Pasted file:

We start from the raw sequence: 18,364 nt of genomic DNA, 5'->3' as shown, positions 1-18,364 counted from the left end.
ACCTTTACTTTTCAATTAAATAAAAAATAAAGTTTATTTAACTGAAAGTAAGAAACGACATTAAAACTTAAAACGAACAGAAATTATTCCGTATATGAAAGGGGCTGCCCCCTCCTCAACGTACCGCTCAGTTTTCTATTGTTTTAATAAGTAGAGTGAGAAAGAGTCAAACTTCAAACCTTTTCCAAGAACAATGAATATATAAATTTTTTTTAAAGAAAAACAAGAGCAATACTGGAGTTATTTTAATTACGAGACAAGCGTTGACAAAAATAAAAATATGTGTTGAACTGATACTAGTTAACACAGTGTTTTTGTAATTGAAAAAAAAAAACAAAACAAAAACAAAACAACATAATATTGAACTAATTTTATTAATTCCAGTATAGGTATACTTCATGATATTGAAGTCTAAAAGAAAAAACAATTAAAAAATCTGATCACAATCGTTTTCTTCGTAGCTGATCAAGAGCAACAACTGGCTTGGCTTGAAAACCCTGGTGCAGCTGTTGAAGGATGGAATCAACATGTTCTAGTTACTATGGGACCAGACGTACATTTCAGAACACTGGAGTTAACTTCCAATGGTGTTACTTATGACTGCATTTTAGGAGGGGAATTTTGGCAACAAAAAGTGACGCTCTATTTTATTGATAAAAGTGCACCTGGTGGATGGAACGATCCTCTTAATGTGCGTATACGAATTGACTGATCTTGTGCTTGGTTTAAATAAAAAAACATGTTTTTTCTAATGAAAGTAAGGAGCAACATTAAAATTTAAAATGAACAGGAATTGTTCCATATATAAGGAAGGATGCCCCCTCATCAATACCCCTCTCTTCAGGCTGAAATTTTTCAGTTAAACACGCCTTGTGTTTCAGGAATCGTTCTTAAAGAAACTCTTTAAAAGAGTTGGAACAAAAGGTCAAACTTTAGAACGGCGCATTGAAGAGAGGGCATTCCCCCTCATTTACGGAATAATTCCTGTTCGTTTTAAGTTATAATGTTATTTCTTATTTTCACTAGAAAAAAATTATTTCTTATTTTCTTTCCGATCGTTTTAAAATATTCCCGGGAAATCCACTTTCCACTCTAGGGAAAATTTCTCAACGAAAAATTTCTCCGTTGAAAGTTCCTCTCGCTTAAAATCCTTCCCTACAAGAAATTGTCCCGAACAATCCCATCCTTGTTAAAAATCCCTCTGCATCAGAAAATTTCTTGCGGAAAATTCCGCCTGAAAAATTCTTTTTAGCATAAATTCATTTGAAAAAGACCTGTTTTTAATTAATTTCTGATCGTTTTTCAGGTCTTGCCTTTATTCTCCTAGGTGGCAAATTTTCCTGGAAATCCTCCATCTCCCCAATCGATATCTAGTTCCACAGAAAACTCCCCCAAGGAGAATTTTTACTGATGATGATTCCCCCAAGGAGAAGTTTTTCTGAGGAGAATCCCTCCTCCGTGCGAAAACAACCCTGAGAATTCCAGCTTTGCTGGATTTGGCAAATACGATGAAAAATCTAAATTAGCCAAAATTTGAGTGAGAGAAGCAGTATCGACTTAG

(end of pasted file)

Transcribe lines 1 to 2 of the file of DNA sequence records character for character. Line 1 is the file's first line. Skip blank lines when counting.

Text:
We start from the raw sequence: 18,364 nt of genomic DNA, 5'->3' as shown, positions 1-18,364 counted from the left end.
ACCTTTACTTTTCAATTAAATAAAAAATAAAGTTTATTTAACTGAAAGTAAGAAACGACATTAAAACTTAAAACGAACAGAAATTATTCCGTATATGAAAGGGGCTGCCCCCTCCTCAACGTACCGCTCAGTTTTCTATTGTTTTAATAAGTAGAGTGAGAAAGAGTCAAACTTCAAACCTTTTCCAAGAACAATGAATATATAAATTTTTTTTAAAGAAAAACAAGAGCAATACTGGAGTTATTTTAATTACGAGACAAGCGTTGACAAAAATAAAAATATGTGTTGAACTGATACTAGTTAACACAGTGTTTTTGTAATTGAAAAAAAAAAACAAAACAAAAACAAAACAACATAATATTGAACTAATTTTATTAATTCCAGTATAGGTATACTTCATGATATTGAAGTCTAAAAGAAAAAACAATTAAAAAATCTGATCACAATCGTTTTCTTCGTAGCTGATCAAGAGCAACAACTGGCTTGGCTTGAAAACCCTGGTGCAGCTGTTGAAGGATGGAATCAACATGTTCTAGTTACTATGGGACCAGACGTACATTTCAGAACACTGGAGTTAACTTCCAATGGTGTTACTTATGACTGCATTTTAGGAGGGGAATTTTGGCAACAAAAAGTGACGCTCTATTTTATTGATAAAAGTGCACCTGGTGGATGGAACGATCCTCTTAATGTGCGTATACGAATTGACTGATCTTGTGCTTGGTTTAAATAAAAAAACATGTTTTTTCTAATGAAAGTAAGGAGCAACATTAAAATTTAAAATGAACAGGAATTGTTCCATATATAAGGAAGGATGCCCCCTCATCAATACCCCTCTCTTCAGGCTGAAATTTTTCAGTTAAACACGCCTTGTGTTTCAGGAATCGTTCTTAAAGAAACTCTTTAAAAGAGTTGGAACAAAAGGTCAAACTTTAGAACGGCGCATTGAAGAGAGGGCATTCCCCCTCATTTACGGAATAATTCCTGTTCGTTTTAAGTTATAATGTTATTTCTTATTTTCACTAGAAAAAAATTATTTCTTATTTTCTTTCCGATCGTTTTAAAATATTCCCGGGAAATCCACTTTCCACTCTAGGGAAAATTTCTCAACGAAAAATTTCTCCGTTGAAAGTTCCTCTCGCTTAAAATCCTTCCCTACAAGAAATTGTCCCGAACAATCCCATCCTTGTTAAAAATCCCTCTGCATCAGAAAATTTCTTGCGGAAAATTCCGCCTGAAAAATTCTTTTTAGCATAAATTCATTTGAAAAAGACCTGTTTTTAATTAATTTCTGATCGTTTTTCAGGTCTTGCCTTTATTCTCCTAGGTGGCAAATTTTCCTGGAAATCCTCCATCTCCCCAATCGATATCTAGTTCCACAGAAAACTCCCCCAAGGAGAATTTTTACTGATGATGATTCCCCCAAGGAGAAGTTTTTCTGAGGAGAATCCCTCCTCCGTGCGAAAACAACCCTGAGAATTCCAGCTTTGCTGGATTTGGCAAATACGATGAAAAATCTAAATTAGCCAAAATTTGAGTGAGAGAAGCAGTATCGACTTAG